On Sunday, the New York Times featured a disheartening article about this summer's bigger winners and losers. For example, the Times's Brooks Barnes points out that while many thought that Kick-Ass's failure to break the bank during its first week in theaters meant it was an unmitigated dud, the fact is that the adaptation of Mark Millar and John Romita Jr.'s "mature," ultra-cynical super-yarn was a pretty big hit. To recap: Lionsgate Entertainment picked up the film for $15 million and projected it would make $30 million domestically during its opening weekend. The film only made approximately $20 million in that time, sending off all kinds of premature alarms. But the film has made $97 million worldwide and is estimated to sell 2 million copies once it hits dvd, blu-ray and is made available for purchase via online media outlets like Itunes.
Barnes's piece uses Kick-Ass's slow-but-steady success to point out how prognostication of a film's success really doesn't depend so much on its opening weekend anymore. There's no real speculation as to why that is in the piece, probably because it's a tough phenomenon to pin down: it's not just the home video market that's making up for lost revenue, it's an endurance test in theaters as well. On the one hand, How to Train Your Dragon made a lot of money opening weekend and even more money later over the course of the summer, grossing a total $497 million. On the other, Date Night flopped during its opening weekend but made out rather nicely in the long run, earning $152 million.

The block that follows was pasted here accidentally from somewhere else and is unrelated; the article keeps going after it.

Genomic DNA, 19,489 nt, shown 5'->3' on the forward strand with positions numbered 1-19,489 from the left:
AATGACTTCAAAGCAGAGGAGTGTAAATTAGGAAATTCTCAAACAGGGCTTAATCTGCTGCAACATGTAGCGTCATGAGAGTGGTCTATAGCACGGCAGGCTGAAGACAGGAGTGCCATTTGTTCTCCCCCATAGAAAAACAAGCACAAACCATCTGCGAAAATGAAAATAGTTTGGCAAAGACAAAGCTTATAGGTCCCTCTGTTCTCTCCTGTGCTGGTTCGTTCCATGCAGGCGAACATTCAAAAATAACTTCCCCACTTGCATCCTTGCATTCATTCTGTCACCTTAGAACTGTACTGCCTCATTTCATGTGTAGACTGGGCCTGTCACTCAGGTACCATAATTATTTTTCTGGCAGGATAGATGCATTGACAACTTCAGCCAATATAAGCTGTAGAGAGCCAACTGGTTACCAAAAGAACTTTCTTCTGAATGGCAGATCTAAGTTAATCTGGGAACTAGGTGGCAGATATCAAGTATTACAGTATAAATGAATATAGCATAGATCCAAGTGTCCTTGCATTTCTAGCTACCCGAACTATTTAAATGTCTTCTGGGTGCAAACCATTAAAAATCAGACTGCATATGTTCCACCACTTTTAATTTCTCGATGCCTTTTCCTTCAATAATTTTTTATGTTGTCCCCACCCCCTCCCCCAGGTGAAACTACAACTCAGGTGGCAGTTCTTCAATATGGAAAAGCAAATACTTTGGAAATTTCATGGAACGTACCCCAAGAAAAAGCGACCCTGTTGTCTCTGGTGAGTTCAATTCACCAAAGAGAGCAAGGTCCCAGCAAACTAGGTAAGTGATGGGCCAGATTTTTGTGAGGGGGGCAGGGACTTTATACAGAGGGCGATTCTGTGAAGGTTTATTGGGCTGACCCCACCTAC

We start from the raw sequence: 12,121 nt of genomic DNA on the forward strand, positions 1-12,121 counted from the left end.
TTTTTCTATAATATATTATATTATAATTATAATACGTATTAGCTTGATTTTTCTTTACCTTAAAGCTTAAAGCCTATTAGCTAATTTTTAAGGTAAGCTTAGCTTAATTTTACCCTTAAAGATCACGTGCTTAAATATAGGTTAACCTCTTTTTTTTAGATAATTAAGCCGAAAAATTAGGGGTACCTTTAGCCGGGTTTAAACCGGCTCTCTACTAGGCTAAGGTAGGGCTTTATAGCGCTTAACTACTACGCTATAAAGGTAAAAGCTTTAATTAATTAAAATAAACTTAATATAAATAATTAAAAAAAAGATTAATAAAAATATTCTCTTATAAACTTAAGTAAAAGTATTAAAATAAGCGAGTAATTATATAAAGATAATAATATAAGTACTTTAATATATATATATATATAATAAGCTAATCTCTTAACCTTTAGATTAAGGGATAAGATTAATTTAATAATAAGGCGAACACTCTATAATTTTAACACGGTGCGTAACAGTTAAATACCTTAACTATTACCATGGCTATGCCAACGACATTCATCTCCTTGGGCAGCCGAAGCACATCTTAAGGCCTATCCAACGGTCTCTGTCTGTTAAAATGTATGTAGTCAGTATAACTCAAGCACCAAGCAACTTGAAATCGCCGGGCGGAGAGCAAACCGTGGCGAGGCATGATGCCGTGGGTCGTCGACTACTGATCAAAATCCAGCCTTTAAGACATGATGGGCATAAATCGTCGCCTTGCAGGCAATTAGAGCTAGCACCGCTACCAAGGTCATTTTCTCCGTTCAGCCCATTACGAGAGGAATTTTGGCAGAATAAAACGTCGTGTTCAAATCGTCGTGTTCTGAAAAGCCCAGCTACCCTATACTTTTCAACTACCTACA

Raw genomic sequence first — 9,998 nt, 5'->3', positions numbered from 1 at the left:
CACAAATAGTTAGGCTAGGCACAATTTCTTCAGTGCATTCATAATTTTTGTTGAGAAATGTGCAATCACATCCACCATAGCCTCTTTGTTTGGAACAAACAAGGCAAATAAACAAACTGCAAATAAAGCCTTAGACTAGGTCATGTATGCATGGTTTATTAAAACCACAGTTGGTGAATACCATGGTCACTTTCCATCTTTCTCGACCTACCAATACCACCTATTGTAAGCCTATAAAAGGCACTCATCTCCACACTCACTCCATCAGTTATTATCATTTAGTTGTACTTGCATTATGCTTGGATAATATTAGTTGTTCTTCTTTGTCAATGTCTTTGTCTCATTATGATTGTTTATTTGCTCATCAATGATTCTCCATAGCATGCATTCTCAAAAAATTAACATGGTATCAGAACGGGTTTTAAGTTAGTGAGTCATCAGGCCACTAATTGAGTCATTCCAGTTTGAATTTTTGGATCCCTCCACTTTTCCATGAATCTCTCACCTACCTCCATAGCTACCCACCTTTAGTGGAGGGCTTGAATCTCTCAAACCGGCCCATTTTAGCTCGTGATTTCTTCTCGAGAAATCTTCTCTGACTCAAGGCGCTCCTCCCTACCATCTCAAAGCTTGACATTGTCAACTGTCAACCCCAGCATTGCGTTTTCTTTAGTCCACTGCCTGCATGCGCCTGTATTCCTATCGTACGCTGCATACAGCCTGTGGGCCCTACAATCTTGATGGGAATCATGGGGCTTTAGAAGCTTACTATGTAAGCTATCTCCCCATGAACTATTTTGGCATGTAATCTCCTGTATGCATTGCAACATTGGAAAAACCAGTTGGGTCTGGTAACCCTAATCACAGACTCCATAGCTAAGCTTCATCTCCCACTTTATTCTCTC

The part of Barnes's article that makes me very sad indeed is its final paragraphs, in which it's said with no uncertainty that in all likelihood, box office duds like Jonah Hex and Scott Pilgrim Vs. the World "have little chance of ever becoming profitable." This is especially disappointing in the latter case, as it's arguably the best big budget studio film of the season. I also kind of am upset that Hex has no chance either, if for no other reason that it means that a director's cut dvd of the film, one with the footage from Mark Neveldine and Brian Taylor's original script, is not coming soon to Best Buy anytime soon. I'd argue that the hype surrounding Kick-Ass just had more momentum than the buzz around Pilgrim or Hex but again, who knows? Maybe Barnes is wrong and there's still hope for Scott Pilgrim. I hope so.